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December 2005
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February 2006

Richardson going Nowhere Fast.

By Tim Tielman
Eighteen months ago there was so much hope for the Richardson Complex. After two tries, Governor Pataki submitted, and the Legislature approved, an $80 million plan to save the largest building H.H. Richardson ever designed, plus grounds by Frederick Law Olmsted and outbuildings by E.B. Green. This was only accomplished after community pressure and a law suit against the state.
Now it appears that the complex will go through yet another winter of crumbling without so much as a dime spent on stabilizing and repairing the collapsing walls and roofs. Passing a budget item and actually spending the the money are two different things, and it looks increasingly like neither the Governor or the Legislature has any intention of spending money on anything but the central Administration buildings and the stone pavilions. The brick pavilions and outbuildings can continue to rot and fall down. Or burn down, as E. B. Green’s beautiful Men’s Home of 1895, did on June 10. Next? Green’s last standing building on the site, the Community Store. Is the old policy of benign neglect still in force? Assemblyman Sam Hoyt perhaps said as much, when he stated that “you can’t save everything.”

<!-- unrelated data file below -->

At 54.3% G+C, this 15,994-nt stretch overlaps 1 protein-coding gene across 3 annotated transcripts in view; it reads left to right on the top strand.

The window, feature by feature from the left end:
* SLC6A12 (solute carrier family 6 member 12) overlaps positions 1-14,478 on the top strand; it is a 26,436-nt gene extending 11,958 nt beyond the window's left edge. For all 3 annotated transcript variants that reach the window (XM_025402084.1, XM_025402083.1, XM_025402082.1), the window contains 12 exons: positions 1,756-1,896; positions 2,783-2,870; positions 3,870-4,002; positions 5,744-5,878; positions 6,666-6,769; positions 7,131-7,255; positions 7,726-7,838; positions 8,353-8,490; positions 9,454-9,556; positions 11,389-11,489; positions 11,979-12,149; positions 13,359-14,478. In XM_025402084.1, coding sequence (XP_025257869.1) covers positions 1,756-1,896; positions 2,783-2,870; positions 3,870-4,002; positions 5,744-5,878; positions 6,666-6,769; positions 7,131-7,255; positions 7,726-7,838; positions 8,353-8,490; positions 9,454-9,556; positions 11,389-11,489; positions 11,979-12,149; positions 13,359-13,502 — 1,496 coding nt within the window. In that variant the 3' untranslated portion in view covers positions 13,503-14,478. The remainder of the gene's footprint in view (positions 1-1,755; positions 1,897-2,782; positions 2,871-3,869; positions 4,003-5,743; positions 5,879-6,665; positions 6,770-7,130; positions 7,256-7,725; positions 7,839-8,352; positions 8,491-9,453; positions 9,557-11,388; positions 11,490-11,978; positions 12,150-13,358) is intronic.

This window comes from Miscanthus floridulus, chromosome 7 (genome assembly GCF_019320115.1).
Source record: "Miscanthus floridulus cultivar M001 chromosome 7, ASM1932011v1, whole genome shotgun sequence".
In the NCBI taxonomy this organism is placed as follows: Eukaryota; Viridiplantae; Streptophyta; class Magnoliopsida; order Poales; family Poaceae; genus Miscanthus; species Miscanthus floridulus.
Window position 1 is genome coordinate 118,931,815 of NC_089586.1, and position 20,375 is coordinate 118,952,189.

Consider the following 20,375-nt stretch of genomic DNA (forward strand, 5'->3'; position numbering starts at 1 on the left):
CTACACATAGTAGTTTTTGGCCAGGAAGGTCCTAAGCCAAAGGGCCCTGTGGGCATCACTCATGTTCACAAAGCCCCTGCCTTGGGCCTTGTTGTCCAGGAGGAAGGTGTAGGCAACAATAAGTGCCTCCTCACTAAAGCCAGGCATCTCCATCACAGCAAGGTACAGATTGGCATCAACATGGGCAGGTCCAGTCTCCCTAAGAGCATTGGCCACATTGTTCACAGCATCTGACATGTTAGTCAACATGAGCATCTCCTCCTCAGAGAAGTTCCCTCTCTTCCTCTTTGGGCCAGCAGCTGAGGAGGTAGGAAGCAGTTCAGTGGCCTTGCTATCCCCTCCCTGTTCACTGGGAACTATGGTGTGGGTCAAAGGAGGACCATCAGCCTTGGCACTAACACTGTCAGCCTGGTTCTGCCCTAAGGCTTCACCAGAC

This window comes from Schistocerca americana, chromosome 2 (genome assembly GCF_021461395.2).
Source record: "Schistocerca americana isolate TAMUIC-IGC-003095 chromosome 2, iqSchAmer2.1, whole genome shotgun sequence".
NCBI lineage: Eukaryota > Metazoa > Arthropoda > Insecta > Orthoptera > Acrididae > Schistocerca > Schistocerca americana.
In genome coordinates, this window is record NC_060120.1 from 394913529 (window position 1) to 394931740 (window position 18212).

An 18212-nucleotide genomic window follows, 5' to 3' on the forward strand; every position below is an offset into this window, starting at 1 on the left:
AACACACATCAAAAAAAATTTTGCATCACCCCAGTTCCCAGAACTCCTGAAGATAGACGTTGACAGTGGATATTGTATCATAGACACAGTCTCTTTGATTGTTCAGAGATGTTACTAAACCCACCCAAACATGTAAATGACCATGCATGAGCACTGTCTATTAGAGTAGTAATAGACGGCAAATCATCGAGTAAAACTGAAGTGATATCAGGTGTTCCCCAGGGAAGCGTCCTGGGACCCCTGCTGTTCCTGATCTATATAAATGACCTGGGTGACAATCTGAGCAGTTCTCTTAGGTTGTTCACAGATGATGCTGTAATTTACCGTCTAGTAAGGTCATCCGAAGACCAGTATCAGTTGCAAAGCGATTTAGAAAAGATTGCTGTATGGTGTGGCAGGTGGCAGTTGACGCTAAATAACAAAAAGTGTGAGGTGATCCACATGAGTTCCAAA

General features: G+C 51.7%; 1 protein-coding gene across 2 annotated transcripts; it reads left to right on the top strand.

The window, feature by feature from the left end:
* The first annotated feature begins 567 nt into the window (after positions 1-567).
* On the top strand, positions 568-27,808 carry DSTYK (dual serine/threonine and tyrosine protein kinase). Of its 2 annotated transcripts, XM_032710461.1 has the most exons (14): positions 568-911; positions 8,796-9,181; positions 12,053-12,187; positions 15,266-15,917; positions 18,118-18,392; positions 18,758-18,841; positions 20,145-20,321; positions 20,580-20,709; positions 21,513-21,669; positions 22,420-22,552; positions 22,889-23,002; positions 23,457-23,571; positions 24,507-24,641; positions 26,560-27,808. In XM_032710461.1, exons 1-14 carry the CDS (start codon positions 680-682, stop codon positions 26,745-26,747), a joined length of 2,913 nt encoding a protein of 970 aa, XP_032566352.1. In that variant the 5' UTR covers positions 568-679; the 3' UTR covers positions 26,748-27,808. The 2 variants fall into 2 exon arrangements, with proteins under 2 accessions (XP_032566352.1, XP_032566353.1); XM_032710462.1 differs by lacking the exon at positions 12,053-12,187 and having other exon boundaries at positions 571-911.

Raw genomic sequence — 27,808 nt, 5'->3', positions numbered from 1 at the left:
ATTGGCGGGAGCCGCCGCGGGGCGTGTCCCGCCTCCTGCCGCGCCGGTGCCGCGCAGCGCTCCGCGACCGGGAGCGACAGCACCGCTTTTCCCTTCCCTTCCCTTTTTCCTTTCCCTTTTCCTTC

The Campaign files Lawsuit to Protect Elk Market area of Old First Ward from Seneca Casino Complex. 2nd H-O- Mill Building Demo began on Christmas Eve.

By Tim Tielman
The Campaign for Greater Buffalo History, Architecture & Culture is joining the Citizens Against Casino Gambling in Erie County in its lawsuit against the U.S. Secretary of the Interior and others to prevent the construction of a Seneca Nation casino complex in the Old First Ward neighborhood of Buffalo. Other plaintiffs include residents and business people from the Old First Ward and the Cobblestone Historic District. Campaign President Richard Berger crafted two of the five complaints, those dealing with historic preservation and environmental protection.The lawsuit was filed on Tuesday, January 3. The Campaign seeks to halt further demolition at the Seneca’s chosen site, nine acres of land east of the Cobblestone District in what was Buffalo’s first wholesale meat and produce market, the Elk Street Market, dating to the 1850’s. The Senecas began demolition of a brick and steel mill of the historic H-O Oats complex on Dec. 8. Despite the best efforts of The Campaign, the filing comes too late to stop the demolition of the second mill on the site, a reinforced concrete building from 1928 that The Campaign regarded as particularly important to save. Demolition of that building began on Saturday, December 24, Christmas Eve. Courts were closed that day, Christmas, and Monday, Dec. 26. By Tuesday the demolition was well advanced and irreversible.

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